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| Last Updated:: 14/03/2017

Shalimar Gardens

 

 

 

 

 

 

 

 

 

 

 

Shalimar Bagh is a Mughal garden in Srinagar, linked through a channel to the northeast of Dal Lake, on its right bank located on the outskirts of Srinagar city in Jammu and Kashmir. Its other names are Shalimar Garden, Shalimar Bagh, Farah Baksh and Faiz Baksh, and the other famous shore line garden in the vicinity is Nishat Bagh. The Bagh was built by Mughal Emperor Jahangir for his wife Noor Jahan, in 1619. The Bagh is considered the high point of Mughal horticulture. It is now a public park.

 

 

 

The layout of the garden is an adaptation of another Islamic garden layout known as the Persian gardens. This garden built on a flat land on a square plan with four radiating arms from a central location as the water source.

 

 

 

 

 

 

 

 

 

 

 

 

 

It needed to be modified to suit the hilly terrain and availability of a well, which could be diverted from a higher elevation to the planned gardens. Modifications involved the main channel running through the garden axially from top to the lowest point. This central channel, known as the Shah Nahar, is the main axis of the garden. It runs through three terraces. This layout left out the radial arms and the shape became rectangular, instead of a square plan of the Chahar Bagh.

 

 

 

 

 

 

 

 

 

 

The garden, as final lay out, covers an area of 12.4 hectares (31 acres) built with a size of 587 metres (1,926 ft) length on the main axis channel and with a total width of 251 metres (823 ft). The garden has three terraces fitted with fountains and with chinar (sycamore) tree-lined vistas. The Shahnahar is the main feeder channel to all the terraces. Each one of the three terraces has a specific role.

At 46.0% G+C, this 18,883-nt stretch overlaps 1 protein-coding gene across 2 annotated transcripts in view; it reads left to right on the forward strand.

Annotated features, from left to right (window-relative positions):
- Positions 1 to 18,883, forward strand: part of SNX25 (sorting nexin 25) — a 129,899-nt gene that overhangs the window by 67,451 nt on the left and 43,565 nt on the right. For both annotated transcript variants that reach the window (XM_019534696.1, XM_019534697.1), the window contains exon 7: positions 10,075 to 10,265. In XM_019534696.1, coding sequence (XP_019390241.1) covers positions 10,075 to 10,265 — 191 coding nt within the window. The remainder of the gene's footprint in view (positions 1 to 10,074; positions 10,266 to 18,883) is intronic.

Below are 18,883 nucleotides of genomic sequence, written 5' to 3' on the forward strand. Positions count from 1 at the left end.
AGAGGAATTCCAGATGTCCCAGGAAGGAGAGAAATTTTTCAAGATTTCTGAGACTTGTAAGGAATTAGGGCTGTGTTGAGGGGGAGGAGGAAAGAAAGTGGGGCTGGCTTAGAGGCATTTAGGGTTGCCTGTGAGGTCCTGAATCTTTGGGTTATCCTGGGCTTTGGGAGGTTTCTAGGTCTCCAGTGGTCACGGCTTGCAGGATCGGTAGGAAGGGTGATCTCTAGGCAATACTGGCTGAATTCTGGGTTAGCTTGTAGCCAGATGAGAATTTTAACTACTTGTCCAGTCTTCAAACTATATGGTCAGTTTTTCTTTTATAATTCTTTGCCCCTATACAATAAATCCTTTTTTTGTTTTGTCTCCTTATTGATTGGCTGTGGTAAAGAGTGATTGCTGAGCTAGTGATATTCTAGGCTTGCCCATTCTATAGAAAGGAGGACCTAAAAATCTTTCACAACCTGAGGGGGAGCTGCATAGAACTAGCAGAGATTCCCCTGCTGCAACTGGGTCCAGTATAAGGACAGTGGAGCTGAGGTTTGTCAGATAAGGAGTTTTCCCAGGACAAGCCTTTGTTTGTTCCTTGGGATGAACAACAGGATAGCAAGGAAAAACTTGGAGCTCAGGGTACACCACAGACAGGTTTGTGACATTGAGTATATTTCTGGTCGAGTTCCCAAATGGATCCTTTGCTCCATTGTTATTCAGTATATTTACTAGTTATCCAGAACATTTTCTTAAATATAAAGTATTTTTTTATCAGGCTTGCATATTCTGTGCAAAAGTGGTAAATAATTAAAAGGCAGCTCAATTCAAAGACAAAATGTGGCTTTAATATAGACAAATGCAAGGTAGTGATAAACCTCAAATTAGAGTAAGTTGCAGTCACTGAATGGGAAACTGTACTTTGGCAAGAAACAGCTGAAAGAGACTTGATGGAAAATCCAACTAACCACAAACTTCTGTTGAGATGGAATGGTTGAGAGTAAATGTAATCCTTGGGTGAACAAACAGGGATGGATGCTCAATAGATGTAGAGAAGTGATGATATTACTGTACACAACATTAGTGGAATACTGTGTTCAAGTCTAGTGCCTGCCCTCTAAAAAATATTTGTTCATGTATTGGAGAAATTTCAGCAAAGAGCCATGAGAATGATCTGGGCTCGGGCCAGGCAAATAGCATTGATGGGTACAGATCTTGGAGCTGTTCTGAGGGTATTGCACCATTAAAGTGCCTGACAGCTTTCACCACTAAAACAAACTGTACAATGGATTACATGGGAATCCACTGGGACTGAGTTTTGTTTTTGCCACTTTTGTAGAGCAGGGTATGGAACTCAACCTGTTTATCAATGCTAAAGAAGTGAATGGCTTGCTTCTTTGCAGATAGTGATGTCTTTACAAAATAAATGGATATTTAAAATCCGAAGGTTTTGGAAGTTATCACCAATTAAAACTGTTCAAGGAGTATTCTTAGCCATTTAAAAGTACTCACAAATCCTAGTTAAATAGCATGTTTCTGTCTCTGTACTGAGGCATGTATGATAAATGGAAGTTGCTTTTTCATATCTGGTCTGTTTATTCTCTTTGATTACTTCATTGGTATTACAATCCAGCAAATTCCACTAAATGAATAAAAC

The garden was linked to the open Dal Lake water through a canal of about 1 mile (1.6 km) length and 12 yards (11 m) in width that ran through swampy quagmire. Willow groves and rice terraces fringed the lake edge. Broad green paths bordered the lake with rows of chinar trees. The garden was laid in trellised walkways lined by avenues of aspen trees planted at 2 feet (0.61 m) interval.

 

 

 

The architectural details of the three terraces of the garden are elaborate.

 

 

 

 

 

 

 

 

 

 

 

The first terrace is a public garden or the outer garden ending in the Diwan-e-Aam (public audience hall). In this hall, a small black marble throne was installed over the waterfall.

 

 

 

  

The second terrace garden along the axial canal, slightly broader, has two shallow terraces. The Diwan-e-Khas (the Hall of Private Audience), which was accessible only to the noblemen or guests of the court, now derelict, is in its centre. However, the carved stone bases and a fine platform surrounded by fountains are still seen. The royal bathrooms are located on the north-west boundary of this enclosure. The fountain pools of the Diwan-e-Khas, the Diwan-e-Aam, and in turn, the Zenana terrace ae supplied in succession.  It has 410 fountains.

 

 

 

 

 

 

 

 

 

 

 

 

In the third terrace, the axial water channel flows through the Zenana garden, which is flanked by the Diwan-e-Khas and chinar trees. At the entrance to this terrace, there are two small pavilions or guard rooms (built in Kashmir style on stone plinth) that is the restricted and controlled entry zone of the royal harem.

 

 

 

 

 

 

 

 

 

Shahajahan built a baradari of black marble, called the Black Pavilion in the zenana garden. It is encircled by a fountain pool that receives its supply from a higher terrace. A double cascade falls against a low wall carved with small niches (chini khanas), behind the pavilion.

 

 

 

 

 

 

 

 

Two smaller, secondary water canals lead from the Black Pavilion to a small baradari. Above the third level, two octagonal pavilions define the end wall of the garden. The baradari has a lovely backdrop of the Snow Mountains, which is considered a befitting setting for the Bagh.

 

 

 

 

 

 

 

 

 

 

The Shalimar Bagh is well known for chini khanas, or arched niches, behind garden waterfalls. They are a unique feature in the Bagh. These niches were lighted at night with oil lamps, which gave a fairy tale appearance to the water falls. However, now the niches hold pots of flower pots that reflect their colours behind the cascading water.

 

 

 

Another unusual architectural feature mentioned is about the doors of the Baradari. In the garden complex, the Baradari had four exquisite doors made of stones supported by pillars. It is conjectured that these stone doors were ruins from old temples that were demolished by Shahajahan. The garden also provided large water troughs where a variety of fountains were fixed.  

 

 

 

 

 

 

 

 

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